Minorities and Rheumatic Disease


Rheumatic diseases can affect anyone regardless of age, gender or race, but rheumatologists have long known that certain rheumatic diseases are more prevalent in minority populations than they are in the general population. They have also known that certain rheumatic diseases differ in severity and outcome across ethnic groups. For example, African-American women are three times more likely to develop lupus than Caucasian women, with as many as one in 250 African-American women developing the disease. African-Americans with lupus are also more likely to develop severe symptoms from lupus and suffer from kidney damage caused by the disease.

The same is true of scleroderma. Other minority groups also suffer from rheumatic diseases at higher rates than Caucasians. For example, lupus is twice as prevalent in Asian-American and Latina women as it is in Caucasian women. What is less clear is why certain rheumatic diseases are more common and more severe in minority groups in the United States. Part of the reason the question is difficult to answer is because rheumatic diseases themselves are complex.

“The exact cause of rheumatic diseases is difficult to pinpoint, with most stemming from a combination of environmental, genetic, and social factors. The interplay between the genetic predisposition to rheumatic diseases, environmental triggers, and social factors like smoking and obesity, which have been linked to increased risk of developing rheumatic diseases is difficult to tease out,” says Eric Matteson, MD; ACR member and chair of rheumatology at the Mayo Clinic in Rochester, Minn.

“The direct causes of rheumatic diseases are not known,” Dr. Matteson says, “but we do know that minorities are differently affected.” Further complicating the question of why rheumatic diseases disproportionately affect minority groups are socioeconomic factors like discrimination, education, income and cultural barriers. All of these variables can play a role in the onset or severity of not only rheumatic diseases, but many other diseases as well.

For example, individuals who live in poverty, or are isolated may delay visiting a doctor and consequently suffer more adverse effects from diseases than those who seek treatment promptly. And education has been shown to have a dramatic effect on lifespan, with college graduates having a life expectancy between five and nine years longer than those who do not complete high school. “Socioeconomic factors play an important role in the outcomes of rheumatic diseases, but their prevalence among minorities is not completely explained by socioeconomic factors,” says Dr. Matteson.

While the reasons rheumatic diseases disproportionately impact minorities may be complicated, Dr. Matteson says there is much the rheumatology community can do to help mitigate the impact of these devastating conditions on minorities. There is a real need for public relations campaigns targeted toward minorities to raise awareness of rheumatic diseases, he adds. Dr. Matteson says that education is key, not just for members of at-risk populations, but for the primary care physicians who serve as front line care. Early and appropriate referrals to a rheumatologist during the window of opportunity — the first weeks and months after the onset of symptoms of a rheumatic disease —are essential to preventing long-term complications.”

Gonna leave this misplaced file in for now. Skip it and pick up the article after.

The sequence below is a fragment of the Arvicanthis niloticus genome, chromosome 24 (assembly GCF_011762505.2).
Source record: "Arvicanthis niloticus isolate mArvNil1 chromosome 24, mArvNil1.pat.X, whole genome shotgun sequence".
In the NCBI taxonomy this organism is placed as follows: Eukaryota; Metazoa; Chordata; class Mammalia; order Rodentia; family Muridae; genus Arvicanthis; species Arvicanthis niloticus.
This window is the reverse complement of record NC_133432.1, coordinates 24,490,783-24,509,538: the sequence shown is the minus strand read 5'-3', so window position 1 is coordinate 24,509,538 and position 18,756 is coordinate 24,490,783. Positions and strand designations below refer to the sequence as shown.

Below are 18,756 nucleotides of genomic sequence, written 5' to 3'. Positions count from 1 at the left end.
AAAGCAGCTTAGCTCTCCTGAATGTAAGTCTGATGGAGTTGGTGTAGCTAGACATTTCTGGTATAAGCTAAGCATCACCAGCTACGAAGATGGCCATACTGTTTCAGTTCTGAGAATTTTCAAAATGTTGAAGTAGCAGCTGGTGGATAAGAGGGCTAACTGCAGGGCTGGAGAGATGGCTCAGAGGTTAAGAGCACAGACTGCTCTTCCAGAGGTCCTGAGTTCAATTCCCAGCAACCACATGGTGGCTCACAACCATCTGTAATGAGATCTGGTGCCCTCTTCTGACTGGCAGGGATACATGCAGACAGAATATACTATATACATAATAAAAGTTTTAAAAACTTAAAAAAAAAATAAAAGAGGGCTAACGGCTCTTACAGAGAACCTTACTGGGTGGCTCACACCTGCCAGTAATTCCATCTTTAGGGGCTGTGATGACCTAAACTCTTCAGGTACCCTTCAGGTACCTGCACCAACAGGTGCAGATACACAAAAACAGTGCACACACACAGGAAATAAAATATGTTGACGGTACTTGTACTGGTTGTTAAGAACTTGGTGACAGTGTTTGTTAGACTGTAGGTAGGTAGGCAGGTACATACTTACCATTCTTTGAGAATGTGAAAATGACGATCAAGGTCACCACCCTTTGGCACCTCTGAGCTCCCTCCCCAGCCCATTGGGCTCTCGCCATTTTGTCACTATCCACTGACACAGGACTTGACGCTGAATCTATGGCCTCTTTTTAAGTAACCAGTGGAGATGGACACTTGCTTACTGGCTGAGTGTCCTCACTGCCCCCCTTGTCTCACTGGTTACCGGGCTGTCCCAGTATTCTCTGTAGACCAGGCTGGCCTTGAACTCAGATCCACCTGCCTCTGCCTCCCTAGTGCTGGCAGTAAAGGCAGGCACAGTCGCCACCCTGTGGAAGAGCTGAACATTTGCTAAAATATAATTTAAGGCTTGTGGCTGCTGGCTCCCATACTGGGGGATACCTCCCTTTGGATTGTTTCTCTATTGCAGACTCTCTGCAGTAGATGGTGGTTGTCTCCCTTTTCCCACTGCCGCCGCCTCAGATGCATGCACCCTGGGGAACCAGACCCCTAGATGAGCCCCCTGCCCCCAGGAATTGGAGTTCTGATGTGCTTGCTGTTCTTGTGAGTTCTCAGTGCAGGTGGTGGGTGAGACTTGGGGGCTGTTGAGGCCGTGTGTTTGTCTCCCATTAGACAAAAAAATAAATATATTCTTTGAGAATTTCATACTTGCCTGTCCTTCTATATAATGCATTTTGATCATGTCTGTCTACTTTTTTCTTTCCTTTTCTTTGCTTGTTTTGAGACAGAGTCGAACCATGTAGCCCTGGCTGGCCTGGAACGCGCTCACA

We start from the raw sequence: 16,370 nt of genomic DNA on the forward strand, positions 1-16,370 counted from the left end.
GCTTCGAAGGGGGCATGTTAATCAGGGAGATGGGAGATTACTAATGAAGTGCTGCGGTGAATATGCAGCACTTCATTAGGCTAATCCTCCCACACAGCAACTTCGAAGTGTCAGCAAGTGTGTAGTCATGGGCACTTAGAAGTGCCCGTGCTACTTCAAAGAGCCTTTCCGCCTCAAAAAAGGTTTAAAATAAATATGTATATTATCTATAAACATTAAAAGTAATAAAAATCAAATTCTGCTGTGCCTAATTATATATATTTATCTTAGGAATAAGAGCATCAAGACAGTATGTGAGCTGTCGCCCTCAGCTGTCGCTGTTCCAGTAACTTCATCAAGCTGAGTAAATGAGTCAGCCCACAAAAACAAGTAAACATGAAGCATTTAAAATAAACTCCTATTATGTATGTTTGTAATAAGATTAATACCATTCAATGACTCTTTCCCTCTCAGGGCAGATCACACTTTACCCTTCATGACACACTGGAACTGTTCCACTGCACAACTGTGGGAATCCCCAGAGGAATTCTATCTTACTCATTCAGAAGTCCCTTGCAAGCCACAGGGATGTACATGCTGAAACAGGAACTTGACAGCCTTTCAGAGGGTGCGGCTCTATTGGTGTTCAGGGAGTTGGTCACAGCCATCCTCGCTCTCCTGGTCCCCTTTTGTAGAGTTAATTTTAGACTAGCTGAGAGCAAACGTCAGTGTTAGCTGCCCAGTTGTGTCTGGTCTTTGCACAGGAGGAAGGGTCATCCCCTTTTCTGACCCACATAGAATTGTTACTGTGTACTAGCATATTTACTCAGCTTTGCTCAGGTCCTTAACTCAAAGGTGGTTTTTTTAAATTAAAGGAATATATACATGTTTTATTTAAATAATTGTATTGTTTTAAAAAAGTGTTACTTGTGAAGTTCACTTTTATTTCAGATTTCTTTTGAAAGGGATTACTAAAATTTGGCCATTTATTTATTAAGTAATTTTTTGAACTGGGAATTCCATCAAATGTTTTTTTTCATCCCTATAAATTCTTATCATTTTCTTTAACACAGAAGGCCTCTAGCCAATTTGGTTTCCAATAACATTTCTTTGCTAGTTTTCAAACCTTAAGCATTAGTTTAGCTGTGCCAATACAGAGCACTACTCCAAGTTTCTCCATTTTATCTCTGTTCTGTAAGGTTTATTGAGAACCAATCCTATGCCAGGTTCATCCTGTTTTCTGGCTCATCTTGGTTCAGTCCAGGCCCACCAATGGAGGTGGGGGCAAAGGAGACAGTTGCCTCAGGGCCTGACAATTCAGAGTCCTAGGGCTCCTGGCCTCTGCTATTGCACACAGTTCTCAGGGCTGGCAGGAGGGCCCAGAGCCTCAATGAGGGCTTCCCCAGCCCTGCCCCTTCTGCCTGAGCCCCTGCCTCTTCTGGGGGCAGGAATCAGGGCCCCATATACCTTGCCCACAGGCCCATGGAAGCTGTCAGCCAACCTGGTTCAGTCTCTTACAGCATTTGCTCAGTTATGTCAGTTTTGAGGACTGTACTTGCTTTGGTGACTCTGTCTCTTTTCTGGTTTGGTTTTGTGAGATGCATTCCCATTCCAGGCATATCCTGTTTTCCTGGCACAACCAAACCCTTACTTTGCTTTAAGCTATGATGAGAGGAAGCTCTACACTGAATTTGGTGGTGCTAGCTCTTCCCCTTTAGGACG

Education is a really important effort that the medical community and rheumatologists in particular, need to pursue,” Dr. Matteson says. In addition to education of both doctors and patients, Dr. Matteson says the rheumatology community can do more to ensure minority communities are not overlooked. He says that recruiting more minorities into rheumatology, as well as funding rheumatology research aimed at minorities are essential, as well as making sure to include minority patients in drug trials. He also advocates reaching out to insurers and legislators about the need for favorable public policy that would benefit everyone affected by rheumatic diseases.

“The consequences of getting these diseases can be devastating, and the cost burden on individuals can be gigantic,” Dr. Matteson says. “However, the Simple Tasks campaign offers a solution for anyone to get involved and help lessen the burden of rheumatic diseases.” The Simple Tasks campaign, headed by the American College of Rheumatology, was created to educate lawmakers, physicians and patients on the importance of rheumatology. The goal of the campaign is to generate awareness about the more than seven million Americans living with rheumatic conditions. The campaign was also created to encourage favorable public policy that will lead to additional research funding, improved access to health care and a larger rheumatology workforce.